Tag Archives: Shopping

Only Child says foul to no toys

tree05The spirit of Christmas has disappeared from some of Canada’s department stores – at least for children. Imagine my surprise and dismay when I walked into the main Sears store in downtown Toronto on Sunday to find their children’s toy section had disappeared. Oh, a few selections of toys were scattered on shelves in the children’s clothing section but Children’s Toys were still listed in their directory posted on each floor by the escalators. Down the street at The Bay, children’s toys are no longer in their posted directory.

Santa’s rolly-polly stomach must be churning at this turn of events. The Grinch must be cheering – if grinches can cheer. Sure, toys are online (and in Sears case in their catalogue) but some of us like to get up close to choose toys for our children, grandchildren and in my case, a friend’s eight-year-old son. And what about the kids themselves? No more checking it out in person. Have we turned so technologically crazy that the personal touch has been booted out into cyberspace? Sure, we have stores such as Toys ‘r’ Us specializing in toys and more power to them. They haven’t forgotten the joys of experiencing toys up close.

When I was a child (back in the grey ages) it gave me great pleasure to look at toys in stores – whether big department stores (then it was Simpson’s and Eaton’s in Toronto) or what we then called “dime stores” such as Woolworth’s and Chainway. Afterwards, I would go to my parents and “Santa” and make my Christmas toy wish known. I usually received one toy that I wanted.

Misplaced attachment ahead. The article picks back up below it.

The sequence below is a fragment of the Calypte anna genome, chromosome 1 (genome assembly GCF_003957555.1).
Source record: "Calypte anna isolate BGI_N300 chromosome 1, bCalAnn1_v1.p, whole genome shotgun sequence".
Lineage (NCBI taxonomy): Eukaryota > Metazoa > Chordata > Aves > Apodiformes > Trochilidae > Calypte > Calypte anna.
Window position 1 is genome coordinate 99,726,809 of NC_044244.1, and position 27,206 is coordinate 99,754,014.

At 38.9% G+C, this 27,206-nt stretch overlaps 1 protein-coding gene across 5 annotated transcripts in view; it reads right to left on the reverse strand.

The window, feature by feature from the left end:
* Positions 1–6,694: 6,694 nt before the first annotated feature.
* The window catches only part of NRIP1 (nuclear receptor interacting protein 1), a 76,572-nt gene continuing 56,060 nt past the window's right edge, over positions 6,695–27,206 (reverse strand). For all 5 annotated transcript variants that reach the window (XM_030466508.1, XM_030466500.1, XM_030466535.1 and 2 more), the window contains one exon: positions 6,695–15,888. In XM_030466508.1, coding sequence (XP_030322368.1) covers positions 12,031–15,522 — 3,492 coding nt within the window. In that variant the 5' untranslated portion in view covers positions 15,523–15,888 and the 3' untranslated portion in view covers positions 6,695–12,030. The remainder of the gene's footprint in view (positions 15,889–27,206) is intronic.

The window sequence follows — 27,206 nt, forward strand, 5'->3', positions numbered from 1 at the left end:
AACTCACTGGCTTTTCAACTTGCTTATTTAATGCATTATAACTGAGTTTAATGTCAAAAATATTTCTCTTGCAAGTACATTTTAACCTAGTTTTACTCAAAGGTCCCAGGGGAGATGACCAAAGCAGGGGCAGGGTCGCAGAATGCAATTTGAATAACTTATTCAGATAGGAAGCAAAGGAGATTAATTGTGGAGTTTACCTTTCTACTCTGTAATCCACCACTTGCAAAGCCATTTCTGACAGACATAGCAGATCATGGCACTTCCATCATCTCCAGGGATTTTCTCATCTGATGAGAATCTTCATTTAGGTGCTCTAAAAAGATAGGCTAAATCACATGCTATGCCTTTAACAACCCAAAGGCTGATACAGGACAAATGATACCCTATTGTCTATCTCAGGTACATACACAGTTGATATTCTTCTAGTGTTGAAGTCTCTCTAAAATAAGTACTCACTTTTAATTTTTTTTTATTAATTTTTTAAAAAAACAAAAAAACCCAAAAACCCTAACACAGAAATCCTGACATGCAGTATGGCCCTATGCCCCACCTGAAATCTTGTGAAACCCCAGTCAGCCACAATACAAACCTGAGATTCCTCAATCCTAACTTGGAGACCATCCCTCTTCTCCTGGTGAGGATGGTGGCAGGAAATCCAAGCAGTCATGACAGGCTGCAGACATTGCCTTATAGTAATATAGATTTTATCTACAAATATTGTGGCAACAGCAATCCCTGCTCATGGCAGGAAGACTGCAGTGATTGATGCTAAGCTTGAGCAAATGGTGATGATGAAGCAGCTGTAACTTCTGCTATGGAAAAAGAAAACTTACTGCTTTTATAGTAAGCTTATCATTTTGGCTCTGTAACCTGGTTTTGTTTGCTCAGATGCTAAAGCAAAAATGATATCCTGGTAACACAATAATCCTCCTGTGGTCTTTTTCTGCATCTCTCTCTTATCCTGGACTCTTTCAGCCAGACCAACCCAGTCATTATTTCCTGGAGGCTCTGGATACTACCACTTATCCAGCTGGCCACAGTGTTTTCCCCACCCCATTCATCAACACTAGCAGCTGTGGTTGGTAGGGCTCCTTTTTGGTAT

As I’m a former journalist I had to dig further about this toy disappearance. I asked a couple of sales clerks in the Children’s Section in Sears and received two different answers.

The first clerk lied. She pretended that there was a toy section but it was out in the corridor. She belongs out in the corridor at the very least. Clerk No. 2 was honest – she said Sears dropped in-store toys two months ago because children would knock them off the shelves, some were broken, but also in-store sales weren’t doing well, but toys are available at Sears online. I also talked to a lady in management and she said she didn’t know but to check online at www.sears.ca. I did and went to Sears Canada corporate section (see “Sears Canada Reports Third Quarter Results” http://phx.corporate-ir.net/phoenix.zhtml?c=117881&p=irol-newsArticle&ID=1757870&highlight=) and also read a Globe and Mail newspaper story, “How Sears plans to get its mojo back” by Marina Strauss, May 25, 2012, which is about the new Sears Canada President and CEO, Calvin McDonald. Read this story at http://www.theglobeandmail.com/globe-investor/how-sears-plans-to-get-its-mojo-back/article4209711/ and decide for yourselves what you think. Among other things, Mr. McDonald planned to have Sears eliminate toys in-store (but not online) and other items not selling well from in-store to try and bring the profits back to Sears. I blame dismal sales partly on not enough advertising – in the past few months Sears flyers have been almost non-existent. News flash! If you don’t tell them, they won’t come.

While I may have to live with the new reality of no toys at these department stores, one thing stands out. If you are going to dump toys from the in-store roster, why do it two months before Christmas?

I won’t be ordering a toy online for my little friend next door. I’m headed for a bricks and mortar store that carries toys. I want to see and feel the toy first before I buy it.

Cheers.

Sharon A. Crawford

Only Child Writes

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Filed under Christmas, Christmas spirit, Grinch, Only child, Santa Claus, Sharon A. Crawford, Shopping

Only Child does Retail Therapy

Only Child wearing the old now tattered jeans - obviously when jeans saw better days.

Retail therapy is good for you. It can increase your life span according to a study published in The Journal of Epidemiology and Community Health. Maybe my mother was on to something with our frequent shopping adventures to the department stores in downtown Toronto and the shops on the Danforth. As I write in my memoir: